Prediction of breast cancer risk based on profiling with common genetic variants

Mavaddat, N, Pharoah, P D P, Michailidou, K, Tyrer, J, Brook, M N, Bolla, M K, Wang, Q, Dennis, J, Dunning, A M, Shah, M, Luben, R, Brown, J, Bojesen, S E, Nordestgaard, B G, Nielsen, S F, Flyger, H, Czene, K, Darabi, H, Eriksson, M, Peto, J, Dos-Santos-Silva, I, Dudbridge, F, Johnson, N, Schmidt, M K, Broeks, A, Verhoef, S, Rutgers, E J, Swerdlow, A, Ashworth, A, Orr, N, Schoemaker, M J, Figueroa, J, Chanock, S J, Brinton, L, Lissowska, J, Couch, F J, Olson, J E, Vachon, C, Pankratz, V S, Lambrechts, D, Wildiers, H, Van Ongeval, C, Van Limbergen, E, Kristensen, V, Grenaker Alnæs, G, Nord, S, Borresen-Dale, A-L, Nevanlinna, H, Muranen, TA, Aittomäki, K, Blomqvist, C, Chang-Claude, J, Rudolph, A, Seibold, P, Flesch-Janys, D, Fasching, P A, Haeberle, L, Ekici, A B, Beckmann, M W, Burwinkel, B, Marme, F, Schneeweiss, A, Sohn, C, Trentham-Dietz, A, Newcomb, P, Titus, L, Egan, K M, Hunter, D J, Lindstrom, S, Tamimi, R M, Kraft, P, Rahman, N, Turnbull, C, Renwick, A, Seal, S, LI, J, Liu, J, Humphreys, K, Benitez, J, Pilar Zamora, M, Arias Perez, J I, Menéndez, P, Jakubowska, A, Lubinski, J, Jaworska-Bieniek, K, Durda, K, Bogdanova, N V, Antonenkova, N N, Dörk, T, Anton-Culver, H, Neuhausen, S L, Ziogas, A, Bernstein, L, Devilee, P, Tollenaar, R A E M, Seynaeve, C, Van Asperen, C J, Cox, A, Cross, S S, Reed, M, Khusnutdinova, E, Bermisheva, M, Prokofyeva, D, Takhirova, Z, Meindl, A, Schmutzler, R K, Sutter, C, Yang, R, Schürmann, P, Bremer, M, Christiansen, H, Park-Simon, T-W, Hillemanns, P, Guénel, P, Truong, T, Menegaux, F, Sanchez, M, Radice, P, Peterlongo, P, Manoukian, S, Pensotti, V, Hopper, J L, Tsimiklis, H, Apicella, C, Southey, M C, Brauch, H, Brűning, T, Ko, Y-D, Sigurdson, A J, Doody, M M, Hamann, U, Torres, D, Ulmer, H-U, Försti, A, Sawyer, E J, Tomlinson, I, Kerin, M J, Miller, N, Andrulis, I L, Knight, J A, Glendon, G, Marie Mulligan, A, Chenevix-Trench, G, Balleine, R, Giles, G G, Milne, R L, McLean, C, Lindblom, A, Margolin, S, Haiman, C A, Henderson, B E, Schumacher, F, Le Marchand, L, Eilber, U, Wang-Gohrke, S, Hooning, M J, Hollestelle, A, Van Den Ouweland, A M W, Koppert, L B, Carpenter, J, Clarke, C, Scott, R, Mannermaa, A, Kataja, V, Kosma, V-M, Hartikainen, J M, Brenner, H, Arndt, V, Stegmaier, C, Karina Dieffenbach, A, Winqvist, R, Pylkäs, K, Jukkola-Vuorinen, A, Grip, M, Offit, K, Vijai, J, Robson, M, Rau-Murthy, R, Dwek, M, Swann, R, Annie Perkins, K, Goldberg, M S, Labrèche, F, Dumont, M., Eccles, D M, Tapper, W J, Rafiq, S, John, E M, Whittemore, A S, Slager, S, Yannoukakos, D, Toland, A E, Yao, S, Zheng, W, Halverson, S L, González-Neira, A, Pita, G, Rosario Alonso, M, Álvarez, N, Herrero, D, Tessier, D C, Vincent, D, Bacot, F, Luccarini, C, Baynes, C, Ahmed, S, Maranian, M, Healey, C S, Simard, J, Hall, P, Easton, D F and Garcia-Closas, M (2015) Prediction of breast cancer risk based on profiling with common genetic variants. Journal of the National Cancer Institute, 107 (5). djv036. ISSN 0027-8874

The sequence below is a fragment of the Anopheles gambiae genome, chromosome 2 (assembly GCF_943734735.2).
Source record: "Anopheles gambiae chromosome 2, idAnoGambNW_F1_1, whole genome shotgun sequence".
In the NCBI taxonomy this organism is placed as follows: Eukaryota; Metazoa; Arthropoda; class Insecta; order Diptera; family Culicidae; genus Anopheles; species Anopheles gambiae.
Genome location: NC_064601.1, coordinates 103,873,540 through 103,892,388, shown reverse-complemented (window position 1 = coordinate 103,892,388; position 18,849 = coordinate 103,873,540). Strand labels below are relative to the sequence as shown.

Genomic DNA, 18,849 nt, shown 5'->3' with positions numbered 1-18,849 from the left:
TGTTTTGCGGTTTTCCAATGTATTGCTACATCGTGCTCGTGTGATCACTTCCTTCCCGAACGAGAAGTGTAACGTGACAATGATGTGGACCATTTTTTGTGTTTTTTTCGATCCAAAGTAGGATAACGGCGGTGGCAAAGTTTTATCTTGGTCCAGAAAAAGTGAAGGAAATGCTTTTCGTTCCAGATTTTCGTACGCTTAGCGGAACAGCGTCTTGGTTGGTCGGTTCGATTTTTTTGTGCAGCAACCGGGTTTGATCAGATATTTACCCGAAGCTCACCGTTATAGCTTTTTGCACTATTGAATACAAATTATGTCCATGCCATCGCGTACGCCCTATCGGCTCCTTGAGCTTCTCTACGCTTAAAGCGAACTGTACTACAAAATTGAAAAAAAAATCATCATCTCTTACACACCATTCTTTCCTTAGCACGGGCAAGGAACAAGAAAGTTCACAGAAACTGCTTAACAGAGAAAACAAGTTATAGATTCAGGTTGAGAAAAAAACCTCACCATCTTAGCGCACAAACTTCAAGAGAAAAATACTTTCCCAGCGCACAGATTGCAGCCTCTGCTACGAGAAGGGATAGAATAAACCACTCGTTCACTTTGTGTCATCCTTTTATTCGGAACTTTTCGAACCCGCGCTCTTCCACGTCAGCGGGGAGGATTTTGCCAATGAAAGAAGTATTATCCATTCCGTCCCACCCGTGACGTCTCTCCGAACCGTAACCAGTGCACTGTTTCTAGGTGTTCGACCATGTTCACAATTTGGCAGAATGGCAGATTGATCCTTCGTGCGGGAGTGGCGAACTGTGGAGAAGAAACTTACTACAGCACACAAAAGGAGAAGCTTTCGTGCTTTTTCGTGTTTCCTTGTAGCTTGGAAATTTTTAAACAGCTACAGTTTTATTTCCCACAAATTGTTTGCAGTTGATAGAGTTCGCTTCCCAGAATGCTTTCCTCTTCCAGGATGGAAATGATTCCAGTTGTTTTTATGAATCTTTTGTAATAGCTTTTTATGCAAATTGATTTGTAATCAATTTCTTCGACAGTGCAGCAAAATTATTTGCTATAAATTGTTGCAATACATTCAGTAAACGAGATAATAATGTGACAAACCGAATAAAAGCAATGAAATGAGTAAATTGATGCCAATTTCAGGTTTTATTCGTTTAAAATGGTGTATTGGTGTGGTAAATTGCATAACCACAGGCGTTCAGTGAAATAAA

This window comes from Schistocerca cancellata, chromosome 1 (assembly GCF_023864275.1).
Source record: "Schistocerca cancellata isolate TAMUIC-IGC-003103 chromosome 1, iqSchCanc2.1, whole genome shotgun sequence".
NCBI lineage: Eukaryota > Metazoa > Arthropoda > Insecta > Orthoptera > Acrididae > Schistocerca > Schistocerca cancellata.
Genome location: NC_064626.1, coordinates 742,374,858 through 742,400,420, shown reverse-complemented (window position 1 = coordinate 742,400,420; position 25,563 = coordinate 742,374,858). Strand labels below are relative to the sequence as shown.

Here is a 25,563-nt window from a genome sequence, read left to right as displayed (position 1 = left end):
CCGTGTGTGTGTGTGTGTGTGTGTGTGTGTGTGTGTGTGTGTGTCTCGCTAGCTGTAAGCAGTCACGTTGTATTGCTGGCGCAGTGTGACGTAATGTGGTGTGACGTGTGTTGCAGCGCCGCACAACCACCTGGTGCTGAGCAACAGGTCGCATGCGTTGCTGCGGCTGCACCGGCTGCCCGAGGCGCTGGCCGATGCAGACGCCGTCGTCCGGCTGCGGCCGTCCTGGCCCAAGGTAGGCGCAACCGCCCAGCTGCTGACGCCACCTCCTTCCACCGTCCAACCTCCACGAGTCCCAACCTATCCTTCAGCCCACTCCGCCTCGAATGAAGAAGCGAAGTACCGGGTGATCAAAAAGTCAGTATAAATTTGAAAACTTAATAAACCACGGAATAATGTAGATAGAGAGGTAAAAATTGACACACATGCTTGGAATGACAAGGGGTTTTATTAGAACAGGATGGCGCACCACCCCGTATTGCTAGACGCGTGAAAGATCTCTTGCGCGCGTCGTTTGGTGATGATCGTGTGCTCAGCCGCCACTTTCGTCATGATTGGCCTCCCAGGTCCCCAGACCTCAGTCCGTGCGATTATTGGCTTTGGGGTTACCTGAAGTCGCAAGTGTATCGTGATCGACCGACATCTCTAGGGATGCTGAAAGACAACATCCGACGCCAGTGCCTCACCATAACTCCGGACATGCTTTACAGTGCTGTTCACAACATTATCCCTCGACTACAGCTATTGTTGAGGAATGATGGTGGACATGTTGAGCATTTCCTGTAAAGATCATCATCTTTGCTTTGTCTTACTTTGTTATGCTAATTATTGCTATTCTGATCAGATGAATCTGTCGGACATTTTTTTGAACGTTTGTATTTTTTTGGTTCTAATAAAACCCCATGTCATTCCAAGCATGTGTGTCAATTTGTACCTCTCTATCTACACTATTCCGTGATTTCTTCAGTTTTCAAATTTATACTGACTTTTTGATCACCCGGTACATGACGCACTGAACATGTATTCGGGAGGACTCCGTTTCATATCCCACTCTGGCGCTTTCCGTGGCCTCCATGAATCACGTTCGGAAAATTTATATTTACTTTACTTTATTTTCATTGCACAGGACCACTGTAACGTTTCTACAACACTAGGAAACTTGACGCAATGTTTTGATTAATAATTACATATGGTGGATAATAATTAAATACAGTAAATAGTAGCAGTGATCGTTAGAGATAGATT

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Background: Data for multiple common susceptibility alleles for breast cancer may be combined to identify women at different levels of breast cancer risk. Such stratification could guide preventive and screening strategies. However, empirical evidence for genetic risk stratification is lacking. Methods: We investigated the value of using 77 breast cancer-associated single nucleotide polymorphisms (SNPs) for risk stratification, in a study of 33 673 breast cancer cases and 33 381 control women of European origin. We tested all possible pair-wise multiplicative interactions and constructed a 77-SNP polygenic risk score (PRS) for breast cancer overall and by estrogen receptor (ER) status. Absolute risks of breast cancer by PRS were derived from relative risk estimates and UK incidence and mortality rates. Results: There was no strong evidence for departure from a multiplicative model for any SNP pair. Women in the highest 1 of the PRS had a three-fold increased risk of developing breast cancer compared with women in the middle quintile (odds ratio [OR] = 3.36, 95% confidence interval [CI] = 2.95 to 3.83). The ORs for ER-positive and ER-negative disease were 3.73 (95% CI = 3.24 to 4.30) and 2.80 (95% CI = 2.26 to 3.46), respectively. Lifetime risk of breast cancer for women in the lowest and highest quintiles of the PRS were 5.2% and 16.6% for a woman without family history, and 8.6% and 24.4% for a woman with a first-degree family history of breast cancer. Conclusions: The PRS stratifies breast cancer risk in women both with and without a family history of breast cancer. The observed level of risk discrimination could inform targeted screening and prevention strategies. Further discrimination may be achievable through combining the PRS with lifestyle/environmental factors, although these were not considered in this report. © 2015 © The Author 2015. Published by Oxford University Press.

Item Type: Article
Schools and Departments: Brighton and Sussex Medical School > Brighton and Sussex Medical School
Depositing User: Esme Acton-Stewart
Date Deposited: 18 Mar 2016 14:46
Last Modified: 02 Jul 2019 18:52

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